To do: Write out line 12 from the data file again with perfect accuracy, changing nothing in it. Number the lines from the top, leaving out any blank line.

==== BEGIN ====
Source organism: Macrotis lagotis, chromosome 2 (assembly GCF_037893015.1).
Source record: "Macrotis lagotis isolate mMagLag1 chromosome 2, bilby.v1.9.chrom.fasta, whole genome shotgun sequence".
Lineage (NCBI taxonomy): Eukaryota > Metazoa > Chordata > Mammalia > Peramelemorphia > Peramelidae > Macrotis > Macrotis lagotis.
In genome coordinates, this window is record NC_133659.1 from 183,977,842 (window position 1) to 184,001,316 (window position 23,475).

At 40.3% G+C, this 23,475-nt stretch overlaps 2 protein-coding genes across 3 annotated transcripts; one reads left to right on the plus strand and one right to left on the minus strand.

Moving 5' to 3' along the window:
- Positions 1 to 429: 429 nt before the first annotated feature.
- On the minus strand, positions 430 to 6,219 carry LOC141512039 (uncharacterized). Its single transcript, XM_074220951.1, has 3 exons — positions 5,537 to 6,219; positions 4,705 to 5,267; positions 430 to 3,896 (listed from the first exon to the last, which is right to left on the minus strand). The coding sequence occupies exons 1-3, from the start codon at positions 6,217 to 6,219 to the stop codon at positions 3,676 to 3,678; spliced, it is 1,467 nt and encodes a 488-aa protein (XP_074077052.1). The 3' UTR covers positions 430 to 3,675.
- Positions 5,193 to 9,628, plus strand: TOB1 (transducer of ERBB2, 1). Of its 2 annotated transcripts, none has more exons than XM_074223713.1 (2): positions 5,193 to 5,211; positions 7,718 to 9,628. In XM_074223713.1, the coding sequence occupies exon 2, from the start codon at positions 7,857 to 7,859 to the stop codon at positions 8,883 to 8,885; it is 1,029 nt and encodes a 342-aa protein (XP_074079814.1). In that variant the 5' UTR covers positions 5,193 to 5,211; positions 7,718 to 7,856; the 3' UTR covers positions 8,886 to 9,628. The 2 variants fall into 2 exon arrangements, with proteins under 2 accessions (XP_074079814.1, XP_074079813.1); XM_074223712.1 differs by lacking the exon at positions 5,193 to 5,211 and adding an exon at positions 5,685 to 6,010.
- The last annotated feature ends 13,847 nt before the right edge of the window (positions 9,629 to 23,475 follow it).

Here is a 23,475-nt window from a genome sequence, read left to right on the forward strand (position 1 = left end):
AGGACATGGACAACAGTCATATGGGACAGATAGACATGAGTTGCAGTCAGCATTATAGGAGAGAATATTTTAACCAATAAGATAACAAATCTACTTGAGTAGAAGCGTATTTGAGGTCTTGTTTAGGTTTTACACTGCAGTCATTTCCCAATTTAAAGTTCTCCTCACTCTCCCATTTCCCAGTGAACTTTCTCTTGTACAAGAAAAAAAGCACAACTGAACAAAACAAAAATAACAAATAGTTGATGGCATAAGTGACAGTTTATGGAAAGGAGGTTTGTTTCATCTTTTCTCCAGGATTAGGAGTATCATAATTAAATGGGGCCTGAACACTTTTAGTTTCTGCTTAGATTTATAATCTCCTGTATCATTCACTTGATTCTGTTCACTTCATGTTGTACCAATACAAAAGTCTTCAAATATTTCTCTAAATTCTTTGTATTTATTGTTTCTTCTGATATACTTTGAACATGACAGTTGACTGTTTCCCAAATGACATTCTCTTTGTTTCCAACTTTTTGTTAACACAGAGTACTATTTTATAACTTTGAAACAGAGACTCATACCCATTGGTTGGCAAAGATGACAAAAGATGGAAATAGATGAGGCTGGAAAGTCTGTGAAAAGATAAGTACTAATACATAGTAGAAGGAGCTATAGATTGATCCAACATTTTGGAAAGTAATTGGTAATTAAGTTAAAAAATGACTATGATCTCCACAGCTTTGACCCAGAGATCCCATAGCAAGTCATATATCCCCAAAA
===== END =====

AGGACATGGACAACAGTCATATGGGACAGATAGACATGAGTTGCAGTCAGCATTATAGGAGAGAATATTTTAACCAATAAGATAACAAATCTACTTGAGTAGAAGCGTATTTGAGGTCTTGTTTAGGTTTTACACTGCAGTCATTTCCCAATTTAAAGTTCTCCTCACTCTCCCATTTCCCAGTGAACTTTCTCTTGTACAAGAAAAAAAGCACAACTGAACAAAACAAAAATAACAAATAGTTGATGGCATAAGTGACAGTTTATGGAAAGGAGGTTTGTTTCATCTTTTCTCCAGGATTAGGAGTATCATAATTAAATGGGGCCTGAACACTTTTAGTTTCTGCTTAGATTTATAATCTCCTGTATCATTCACTTGATTCTGTTCACTTCATGTTGTACCAATACAAAAGTCTTCAAATATTTCTCTAAATTCTTTGTATTTATTGTTTCTTCTGATATACTTTGAACATGACAGTTGACTGTTTCCCAAATGACATTCTCTTTGTTTCCAACTTTTTGTTAACACAGAGTACTATTTTATAACTTTGAAACAGAGACTCATACCCATTGGTTGGCAAAGATGACAAAAGATGGAAATAGATGAGGCTGGAAAGTCTGTGAAAAGATAAGTACTAATACATAGTAGAAGGAGCTATAGATTGATCCAACATTTTGGAAAGTAATTGGTAATTAAGTTAAAAAATGACTATGATCTCCACAGCTTTGACCCAGAGATCCCATAGCAAGTCATATATCCCCAAAA